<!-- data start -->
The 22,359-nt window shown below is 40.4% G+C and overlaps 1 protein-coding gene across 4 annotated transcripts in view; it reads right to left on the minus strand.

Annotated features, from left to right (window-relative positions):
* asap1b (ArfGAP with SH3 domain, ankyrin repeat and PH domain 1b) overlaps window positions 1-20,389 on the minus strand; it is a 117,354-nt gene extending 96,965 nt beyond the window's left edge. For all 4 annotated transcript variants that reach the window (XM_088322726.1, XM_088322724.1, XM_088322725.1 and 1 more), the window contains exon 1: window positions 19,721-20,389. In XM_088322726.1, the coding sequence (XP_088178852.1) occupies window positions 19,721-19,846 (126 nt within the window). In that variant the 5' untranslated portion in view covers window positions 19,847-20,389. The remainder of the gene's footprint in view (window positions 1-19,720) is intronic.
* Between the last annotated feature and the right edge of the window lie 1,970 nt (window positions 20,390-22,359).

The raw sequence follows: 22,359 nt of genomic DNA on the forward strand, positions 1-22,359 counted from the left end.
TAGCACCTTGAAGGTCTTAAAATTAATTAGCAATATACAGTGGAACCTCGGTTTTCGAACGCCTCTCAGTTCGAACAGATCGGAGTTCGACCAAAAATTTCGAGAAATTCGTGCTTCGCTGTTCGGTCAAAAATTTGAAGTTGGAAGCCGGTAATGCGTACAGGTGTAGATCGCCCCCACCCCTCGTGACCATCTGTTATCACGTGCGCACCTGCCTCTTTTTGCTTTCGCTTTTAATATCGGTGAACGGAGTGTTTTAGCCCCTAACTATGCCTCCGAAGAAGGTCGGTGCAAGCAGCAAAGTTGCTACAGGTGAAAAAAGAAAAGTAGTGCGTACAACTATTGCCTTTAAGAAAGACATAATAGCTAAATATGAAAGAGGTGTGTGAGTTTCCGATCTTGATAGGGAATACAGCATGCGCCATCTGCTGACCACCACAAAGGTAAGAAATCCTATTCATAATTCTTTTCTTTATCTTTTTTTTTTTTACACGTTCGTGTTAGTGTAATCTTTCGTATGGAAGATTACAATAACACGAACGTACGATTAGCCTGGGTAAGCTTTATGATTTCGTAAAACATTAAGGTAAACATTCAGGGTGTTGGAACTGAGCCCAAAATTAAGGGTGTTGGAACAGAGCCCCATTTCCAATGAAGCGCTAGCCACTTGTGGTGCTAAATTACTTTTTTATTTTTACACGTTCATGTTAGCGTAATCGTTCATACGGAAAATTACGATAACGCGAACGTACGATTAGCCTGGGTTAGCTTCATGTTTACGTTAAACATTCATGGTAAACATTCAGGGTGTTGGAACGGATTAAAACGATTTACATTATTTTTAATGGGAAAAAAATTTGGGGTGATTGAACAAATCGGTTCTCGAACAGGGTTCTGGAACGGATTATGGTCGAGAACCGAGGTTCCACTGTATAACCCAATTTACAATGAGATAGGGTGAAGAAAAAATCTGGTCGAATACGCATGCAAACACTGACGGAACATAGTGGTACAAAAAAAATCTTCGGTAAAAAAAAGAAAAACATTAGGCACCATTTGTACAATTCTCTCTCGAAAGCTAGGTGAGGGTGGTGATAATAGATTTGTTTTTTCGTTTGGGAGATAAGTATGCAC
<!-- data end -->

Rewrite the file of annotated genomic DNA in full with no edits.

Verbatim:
The 22,359-nt window shown below is 40.4% G+C and overlaps 1 protein-coding gene across 4 annotated transcripts in view; it reads right to left on the minus strand.

Annotated features, from left to right (window-relative positions):
* asap1b (ArfGAP with SH3 domain, ankyrin repeat and PH domain 1b) overlaps window positions 1-20,389 on the minus strand; it is a 117,354-nt gene extending 96,965 nt beyond the window's left edge. For all 4 annotated transcript variants that reach the window (XM_088322726.1, XM_088322724.1, XM_088322725.1 and 1 more), the window contains exon 1: window positions 19,721-20,389. In XM_088322726.1, the coding sequence (XP_088178852.1) occupies window positions 19,721-19,846 (126 nt within the window). In that variant the 5' untranslated portion in view covers window positions 19,847-20,389. The remainder of the gene's footprint in view (window positions 1-19,720) is intronic.
* Between the last annotated feature and the right edge of the window lie 1,970 nt (window positions 20,390-22,359).

The raw sequence follows: 22,359 nt of genomic DNA on the forward strand, positions 1-22,359 counted from the left end.
TAGCACCTTGAAGGTCTTAAAATTAATTAGCAATATACAGTGGAACCTCGGTTTTCGAACGCCTCTCAGTTCGAACAGATCGGAGTTCGACCAAAAATTTCGAGAAATTCGTGCTTCGCTGTTCGGTCAAAAATTTGAAGTTGGAAGCCGGTAATGCGTACAGGTGTAGATCGCCCCCACCCCTCGTGACCATCTGTTATCACGTGCGCACCTGCCTCTTTTTGCTTTCGCTTTTAATATCGGTGAACGGAGTGTTTTAGCCCCTAACTATGCCTCCGAAGAAGGTCGGTGCAAGCAGCAAAGTTGCTACAGGTGAAAAAAGAAAAGTAGTGCGTACAACTATTGCCTTTAAGAAAGACATAATAGCTAAATATGAAAGAGGTGTGTGAGTTTCCGATCTTGATAGGGAATACAGCATGCGCCATCTGCTGACCACCACAAAGGTAAGAAATCCTATTCATAATTCTTTTCTTTATCTTTTTTTTTTTTACACGTTCGTGTTAGTGTAATCTTTCGTATGGAAGATTACAATAACACGAACGTACGATTAGCCTGGGTAAGCTTTATGATTTCGTAAAACATTAAGGTAAACATTCAGGGTGTTGGAACTGAGCCCAAAATTAAGGGTGTTGGAACAGAGCCCCATTTCCAATGAAGCGCTAGCCACTTGTGGTGCTAAATTACTTTTTTATTTTTACACGTTCATGTTAGCGTAATCGTTCATACGGAAAATTACGATAACGCGAACGTACGATTAGCCTGGGTTAGCTTCATGTTTACGTTAAACATTCATGGTAAACATTCAGGGTGTTGGAACGGATTAAAACGATTTACATTATTTTTAATGGGAAAAAAATTTGGGGTGATTGAACAAATCGGTTCTCGAACAGGGTTCTGGAACGGATTATGGTCGAGAACCGAGGTTCCACTGTATAACCCAATTTACAATGAGATAGGGTGAAGAAAAAATCTGGTCGAATACGCATGCAAACACTGACGGAACATAGTGGTACAAAAAAAATCTTCGGTAAAAAAAAGAAAAACATTAGGCACCATTTGTACAATTCTCTCTCGAAAGCTAGGTGAGGGTGGTGATAATAGATTTGTTTTTTCGTTTGGGAGATAAGTATGCAC